When a pro sports team or a retail chain, owned by billionaires with plenty of cash to spare, comes to the taxpayers for a handout, grumbling may ensue from public officials and the news media; but ultimately it’s agreed that a) we can’t afford to lose them and b) the free stadium or tax abatement will turn out to be an investment with high yield for us all.
When a public school district cries that its beleaguered budget and its middle-class families are being sucked away by private entities – churches and entrepreneurs – with scant accountability for how they’re spending those tax dollars, politicians and the press generally agree that the educators miss the point.
The schools are “underperforming,” they are “failing,” they coddle “bad teachers,” they use poverty as an excuse, they put careers above the poor and minority children that white suburbanite elected officials and corporate education foundations and testing conglomerates care so deeply about.
In education and throughout social discourse, this phenomenon is known as adherence to the dominant narrative. Defenders of the track record of traditional public schools against staggering odds can make their case statistically as well as anecdotally in Indiana as elsewhere; but they chronically battle uphill against premises set by those whose only credentials of expertise are their positions of power.
Sadly, the establishment media buy into this because, well, they’re establishment. They think like the men with whom they are privileged to traffic. Thus it has been a given, especially over the past decade or so in Indiana, that schools need “reform,” not merely improvement. Tie that to a given of much longer standing – that you don’t “throw money at the problem” – and you have a powerful two-pronged psychological and political weapon against an American institution that was sacrosanct back when its constituency was predominantly middle class. Never, if you notice, is the discussion about pedagogy; only testing, labeling, collective bargaining and money.
With notable and rare exceptions – bless you, Fort Wayne Journal-Gazette – the Mitch Daniels-Tony Bennett-Mind Trust forces have managed to paint urban public schools as villains rather than victims in the public conversation and thus open their already-shrunken purses to every variety of well-connected salesmen and clergy promising to rescue the “trapped” children. Even with Daniels gone and Bennett discredited, the dominant narrative persists. Even to the point that sabotage of the duly elected state schools chief by those forces is characterized in the bulk of media accounts as a feud that’s equally her fault.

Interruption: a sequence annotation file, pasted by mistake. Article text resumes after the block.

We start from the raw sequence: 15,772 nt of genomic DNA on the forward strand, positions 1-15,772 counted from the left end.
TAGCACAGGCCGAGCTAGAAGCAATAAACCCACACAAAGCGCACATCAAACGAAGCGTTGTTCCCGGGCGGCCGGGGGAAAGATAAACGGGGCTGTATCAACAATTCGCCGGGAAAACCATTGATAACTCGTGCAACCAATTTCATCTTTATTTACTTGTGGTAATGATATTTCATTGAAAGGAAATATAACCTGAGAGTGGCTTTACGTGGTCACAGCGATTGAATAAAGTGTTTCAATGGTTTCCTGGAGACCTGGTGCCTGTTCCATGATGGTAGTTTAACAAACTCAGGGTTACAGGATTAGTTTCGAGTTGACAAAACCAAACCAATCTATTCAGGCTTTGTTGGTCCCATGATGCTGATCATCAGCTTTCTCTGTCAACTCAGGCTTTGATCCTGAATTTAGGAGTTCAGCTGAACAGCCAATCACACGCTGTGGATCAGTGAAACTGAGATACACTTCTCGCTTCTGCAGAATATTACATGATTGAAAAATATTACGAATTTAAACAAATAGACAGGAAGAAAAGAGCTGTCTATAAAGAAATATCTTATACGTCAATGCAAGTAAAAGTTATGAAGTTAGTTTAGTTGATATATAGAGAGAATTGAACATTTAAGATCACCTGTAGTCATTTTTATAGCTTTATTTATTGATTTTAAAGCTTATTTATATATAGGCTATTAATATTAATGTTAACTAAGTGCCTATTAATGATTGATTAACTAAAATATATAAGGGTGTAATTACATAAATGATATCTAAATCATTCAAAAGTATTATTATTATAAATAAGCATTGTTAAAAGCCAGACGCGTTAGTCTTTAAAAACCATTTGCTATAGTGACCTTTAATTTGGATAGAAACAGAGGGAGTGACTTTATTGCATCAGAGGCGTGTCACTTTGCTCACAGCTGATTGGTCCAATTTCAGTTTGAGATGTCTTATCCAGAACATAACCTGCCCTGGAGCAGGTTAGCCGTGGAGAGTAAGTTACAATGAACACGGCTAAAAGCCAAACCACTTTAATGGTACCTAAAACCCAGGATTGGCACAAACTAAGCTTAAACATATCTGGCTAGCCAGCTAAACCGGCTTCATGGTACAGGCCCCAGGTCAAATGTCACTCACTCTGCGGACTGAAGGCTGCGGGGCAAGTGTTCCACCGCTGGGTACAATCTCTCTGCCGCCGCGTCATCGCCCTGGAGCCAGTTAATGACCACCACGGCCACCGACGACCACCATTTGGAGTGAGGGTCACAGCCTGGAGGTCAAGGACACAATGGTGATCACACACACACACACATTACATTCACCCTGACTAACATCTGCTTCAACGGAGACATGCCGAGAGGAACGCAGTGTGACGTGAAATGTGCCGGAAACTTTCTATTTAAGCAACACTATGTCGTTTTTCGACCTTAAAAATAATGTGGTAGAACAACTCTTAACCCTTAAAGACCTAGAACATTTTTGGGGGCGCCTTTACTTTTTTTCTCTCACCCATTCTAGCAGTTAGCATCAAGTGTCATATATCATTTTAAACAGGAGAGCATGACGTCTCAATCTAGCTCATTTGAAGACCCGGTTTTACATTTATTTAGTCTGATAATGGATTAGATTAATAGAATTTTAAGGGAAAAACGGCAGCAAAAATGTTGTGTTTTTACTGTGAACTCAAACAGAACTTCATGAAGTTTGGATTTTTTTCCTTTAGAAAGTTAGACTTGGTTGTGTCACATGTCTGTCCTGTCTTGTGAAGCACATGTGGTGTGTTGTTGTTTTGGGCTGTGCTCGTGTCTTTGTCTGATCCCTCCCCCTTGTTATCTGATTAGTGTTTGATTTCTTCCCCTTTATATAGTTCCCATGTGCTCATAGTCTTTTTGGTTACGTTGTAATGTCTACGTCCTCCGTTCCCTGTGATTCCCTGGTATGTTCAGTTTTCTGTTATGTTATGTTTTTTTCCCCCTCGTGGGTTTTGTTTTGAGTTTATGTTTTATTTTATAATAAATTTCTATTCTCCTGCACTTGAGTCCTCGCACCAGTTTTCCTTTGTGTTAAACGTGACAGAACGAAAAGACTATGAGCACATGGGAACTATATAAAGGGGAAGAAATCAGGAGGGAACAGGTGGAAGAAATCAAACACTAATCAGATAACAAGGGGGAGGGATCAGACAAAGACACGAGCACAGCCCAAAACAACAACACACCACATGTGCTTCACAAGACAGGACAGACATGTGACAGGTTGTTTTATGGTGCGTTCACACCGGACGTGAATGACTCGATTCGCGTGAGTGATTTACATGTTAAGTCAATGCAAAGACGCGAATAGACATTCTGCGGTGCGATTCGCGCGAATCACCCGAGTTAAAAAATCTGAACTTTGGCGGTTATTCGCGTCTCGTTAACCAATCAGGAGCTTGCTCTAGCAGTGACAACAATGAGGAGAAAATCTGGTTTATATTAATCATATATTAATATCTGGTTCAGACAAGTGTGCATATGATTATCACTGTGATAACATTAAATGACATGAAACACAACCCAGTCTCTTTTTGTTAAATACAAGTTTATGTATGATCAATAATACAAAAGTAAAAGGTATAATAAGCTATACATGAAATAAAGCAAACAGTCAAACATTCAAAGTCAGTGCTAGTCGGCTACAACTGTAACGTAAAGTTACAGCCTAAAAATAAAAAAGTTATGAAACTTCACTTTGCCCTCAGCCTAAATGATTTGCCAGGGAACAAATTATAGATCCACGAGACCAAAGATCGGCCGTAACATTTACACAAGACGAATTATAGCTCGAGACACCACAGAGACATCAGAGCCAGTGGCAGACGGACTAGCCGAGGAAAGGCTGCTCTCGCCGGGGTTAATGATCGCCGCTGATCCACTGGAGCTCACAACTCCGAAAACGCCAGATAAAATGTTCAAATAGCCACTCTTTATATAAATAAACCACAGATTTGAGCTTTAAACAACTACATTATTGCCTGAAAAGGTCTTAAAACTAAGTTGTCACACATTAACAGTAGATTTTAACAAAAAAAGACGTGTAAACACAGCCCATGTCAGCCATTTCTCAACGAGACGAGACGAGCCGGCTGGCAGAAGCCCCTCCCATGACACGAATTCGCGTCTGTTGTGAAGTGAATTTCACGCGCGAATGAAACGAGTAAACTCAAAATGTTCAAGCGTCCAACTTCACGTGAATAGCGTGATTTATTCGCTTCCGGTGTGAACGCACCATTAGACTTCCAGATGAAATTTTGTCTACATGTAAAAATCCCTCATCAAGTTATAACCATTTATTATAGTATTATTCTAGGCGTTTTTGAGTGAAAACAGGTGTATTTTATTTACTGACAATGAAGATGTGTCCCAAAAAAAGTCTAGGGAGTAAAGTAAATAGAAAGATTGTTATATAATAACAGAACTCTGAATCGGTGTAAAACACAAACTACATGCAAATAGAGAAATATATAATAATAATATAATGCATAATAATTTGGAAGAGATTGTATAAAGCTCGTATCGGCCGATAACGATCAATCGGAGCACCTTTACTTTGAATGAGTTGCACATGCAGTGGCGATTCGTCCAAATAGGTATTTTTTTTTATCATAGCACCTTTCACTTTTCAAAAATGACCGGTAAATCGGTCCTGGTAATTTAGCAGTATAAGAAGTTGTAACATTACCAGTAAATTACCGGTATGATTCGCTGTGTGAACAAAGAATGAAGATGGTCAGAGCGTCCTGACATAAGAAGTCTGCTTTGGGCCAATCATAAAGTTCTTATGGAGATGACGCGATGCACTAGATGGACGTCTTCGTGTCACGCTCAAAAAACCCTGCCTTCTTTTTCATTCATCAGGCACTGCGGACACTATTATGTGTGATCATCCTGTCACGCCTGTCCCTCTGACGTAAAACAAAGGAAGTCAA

Superintendent Glenda Ritz’s plight would be part of what is known as the counter narrative. Likewise part of the counter narrative would be couple facts: Charter schools do not achieve better results than traditional public schools, and the ever-expanding voucher program has not been a boatlift of poor kids from failing public schools so much as a blatant subsidy of religious schools.
As my opening sentence implied, it is canonical to the dominant narrative that you don’t expect a return on your tax giveaways unless they go to people who already have money. Education of the urban poor, meh – unless, of course, you launder the money through private parties that have access to the thrones of “reform.”
Oh, but wouldn’t it be lovely to see the sports moguls, the mall developers and the Gates and Walton foundations subjected to the scrutiny and demands for data that public institutions face. Alas, it is the dominant narrative that determines who enjoys the presumption of innocence and who endures the presumption of guilt. The best of our politicians and reporters will be anything but star pupils in that school.
Dan Carpenter is a freelance writer, a contributor to The Indianapolis Business Journal and Sky Blue Window and the author of “Indiana Out Loud.”